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Amano Explained

Discussion in 'General Plant Topics' started by MediaOne, Jul 31, 2007.

  1. MediaOne

    MediaOne Prolific Poster

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    Hey guys. I was hoping you could help me with some understanding regarding a few comments by Takashi Amano in his book "Nature Aquarium World" Book 1.

    Pg. 174

    "To find out how much CO2 the plants are consuming, compare the pH levels of the morning and the evening. The pH should be at its lowest level in the morning (before turning on the light) after a night of fishes respirating oxygen and expiring CO2, and at its highest level in the evening (before lights out) after a day of plant absorption of CO2 and discharge of oxygen. The greater the difference between these two values, the greater the consumption of CO2, and therefore the greater the health of the plants."

    Question 1: What are your thoughts on this statement, is it still accurate?

    I just got my drop checker a week ago (using kH 4 reference fluid) and over the last week I have dialed in my CO2. The plants response (pearling) is amazing and I know that I am on the right track. I'm glad I took it off the pH controller. However, as the day progresses my CO2 indicator goes from green to light green. It doesn't hit yellow, but the CO2 level is increasing as the photoperiod progresses.

    If I combine his statements and my experience, it looks as though I am actually overdosing carbon (via CO2) and I should decrease my bubble count.

    Question 2: Do you agree?

    Question 3: Should I change my CO2 bubble count as to maintain a constant green color, while seeing a pH increase during the photoperiod? If this is actually possible to achieve ....

    Question 4: If my CO2 level fluctuates from 30 to something higher, does this fluctuation still lend itself to a higher probability of the appearance of BBA? Or, is it just a fluctuation on the low end of the scale that lends itself to BBA?

    Thanks so much!

    Regards,
     
  2. Tom Barr

    Tom Barr Founder
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    Well, it assumes that there is no limitation via CO2, light intensity is also not mentioned. As anyone that understands even basic photosynthesis and what every student learns in basic biology class: light starts Photosynthesis and that produces sugar and O2.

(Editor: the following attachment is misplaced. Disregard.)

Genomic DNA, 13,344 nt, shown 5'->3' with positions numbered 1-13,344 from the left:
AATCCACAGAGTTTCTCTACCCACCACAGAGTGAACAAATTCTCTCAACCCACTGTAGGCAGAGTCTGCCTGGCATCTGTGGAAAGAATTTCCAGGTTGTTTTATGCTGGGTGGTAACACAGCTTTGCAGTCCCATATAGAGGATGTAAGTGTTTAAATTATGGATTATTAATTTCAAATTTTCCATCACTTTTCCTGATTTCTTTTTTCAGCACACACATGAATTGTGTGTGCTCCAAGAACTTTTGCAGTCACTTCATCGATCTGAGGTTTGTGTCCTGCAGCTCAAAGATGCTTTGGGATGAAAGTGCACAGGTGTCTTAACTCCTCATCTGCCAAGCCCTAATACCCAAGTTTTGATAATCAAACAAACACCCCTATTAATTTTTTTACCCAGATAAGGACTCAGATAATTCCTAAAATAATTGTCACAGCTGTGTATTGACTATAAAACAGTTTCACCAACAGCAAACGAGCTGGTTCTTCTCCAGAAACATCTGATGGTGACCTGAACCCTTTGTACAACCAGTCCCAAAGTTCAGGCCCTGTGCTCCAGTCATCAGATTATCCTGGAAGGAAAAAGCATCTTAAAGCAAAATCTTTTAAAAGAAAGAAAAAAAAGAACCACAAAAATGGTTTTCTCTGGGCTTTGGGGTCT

To make sugar, you need CO2.
    To fix and reduce CO2, you must have light.

    More light= more CO2 fixed.

    Does this have a limit?
    Of course.

    That said:
    Consumption of CO2 does not indicate greater health, just more Carbon being fixed. A stable non limiting CO2 level would suggest a steady supply, which allows for maximum growth, which would imply greater "health".
    You can test this easiy and prove it to your self and use an O2 probe.
    You will get higher O2 levels(thus more CO2 fixed) with steady state non limiting CO2 vs allowing the CO2 to drop.

    Nothing wrong with this at lower lighting.
    At higher lighting it starts to be more of an issue.

    No, if you assume that limiting CO2 will produce more growth, you are wrong:eek:

    Rather obvious.

    However, some might suggest otherwise and stray from the path of photsynthesis and what defines "growth"- more biomass/more plant and faster growth rates.

    If you want say less growth but still healthy, try less light.
    Then the CO2 is not limiting still.

    When you limit anything, that will decrease growth.

    Some confuse that decreased growth with "better" because it slows things down and makes it easier to manage.

    We can slow things down via light, CO2 or nutrients.

    Light(lowering) makes the most sense.
    Here's a lower light ADA tank:

    resized70galADAwith1.5wgal.jpg

    While accurate in terms of KH/pH, there is a delay of about 1-3 hours here.
    The color differences are variable due to the eye and the accuracy is not bad per se, but it's not precise either.

    You can add a bit more CO2 and be a little yellow eariler when the plants are growing/"waking up" and then have it decline later.

    You can also shut the CO2 off at about 8-9 hours in. Plants are pretty much done after that. It's the first few hours that are the most important.

    Yes, it's possible by adding a lot of CO2 and degassing a lot of CO2.
    Since the in/out of CO2 is far more than the demand from the plants (you waste some CO2 this way, but it's cheap), the CO2 level is stabilized.